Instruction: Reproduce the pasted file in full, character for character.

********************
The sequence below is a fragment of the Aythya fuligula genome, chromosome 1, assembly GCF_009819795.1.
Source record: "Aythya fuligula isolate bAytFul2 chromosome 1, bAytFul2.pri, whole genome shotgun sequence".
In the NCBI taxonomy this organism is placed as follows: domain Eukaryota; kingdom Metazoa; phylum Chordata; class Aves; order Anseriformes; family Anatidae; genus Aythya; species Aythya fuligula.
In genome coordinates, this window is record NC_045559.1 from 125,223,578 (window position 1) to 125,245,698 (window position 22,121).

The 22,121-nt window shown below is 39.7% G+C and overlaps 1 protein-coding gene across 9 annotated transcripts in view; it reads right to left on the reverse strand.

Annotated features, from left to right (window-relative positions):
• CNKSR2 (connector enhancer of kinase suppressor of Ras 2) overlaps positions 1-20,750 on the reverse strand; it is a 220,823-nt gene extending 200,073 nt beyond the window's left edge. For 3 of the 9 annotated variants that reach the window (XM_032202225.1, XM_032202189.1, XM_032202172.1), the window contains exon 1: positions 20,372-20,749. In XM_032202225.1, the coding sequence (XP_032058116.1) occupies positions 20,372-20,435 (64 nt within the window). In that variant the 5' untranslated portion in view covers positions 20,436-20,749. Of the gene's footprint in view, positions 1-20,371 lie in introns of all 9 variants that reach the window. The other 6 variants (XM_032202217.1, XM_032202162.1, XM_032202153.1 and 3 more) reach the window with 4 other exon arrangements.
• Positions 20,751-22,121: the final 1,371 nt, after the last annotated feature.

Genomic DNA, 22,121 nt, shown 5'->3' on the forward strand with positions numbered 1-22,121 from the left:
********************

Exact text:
The sequence below is a fragment of the Aythya fuligula genome, chromosome 1, assembly GCF_009819795.1.
Source record: "Aythya fuligula isolate bAytFul2 chromosome 1, bAytFul2.pri, whole genome shotgun sequence".
In the NCBI taxonomy this organism is placed as follows: domain Eukaryota; kingdom Metazoa; phylum Chordata; class Aves; order Anseriformes; family Anatidae; genus Aythya; species Aythya fuligula.
In genome coordinates, this window is record NC_045559.1 from 125,223,578 (window position 1) to 125,245,698 (window position 22,121).

The 22,121-nt window shown below is 39.7% G+C and overlaps 1 protein-coding gene across 9 annotated transcripts in view; it reads right to left on the reverse strand.

Annotated features, from left to right (window-relative positions):
• CNKSR2 (connector enhancer of kinase suppressor of Ras 2) overlaps positions 1-20,750 on the reverse strand; it is a 220,823-nt gene extending 200,073 nt beyond the window's left edge. For 3 of the 9 annotated variants that reach the window (XM_032202225.1, XM_032202189.1, XM_032202172.1), the window contains exon 1: positions 20,372-20,749. In XM_032202225.1, the coding sequence (XP_032058116.1) occupies positions 20,372-20,435 (64 nt within the window). In that variant the 5' untranslated portion in view covers positions 20,436-20,749. Of the gene's footprint in view, positions 1-20,371 lie in introns of all 9 variants that reach the window. The other 6 variants (XM_032202217.1, XM_032202162.1, XM_032202153.1 and 3 more) reach the window with 4 other exon arrangements.
• Positions 20,751-22,121: the final 1,371 nt, after the last annotated feature.

Genomic DNA, 22,121 nt, shown 5'->3' on the forward strand with positions numbered 1-22,121 from the left: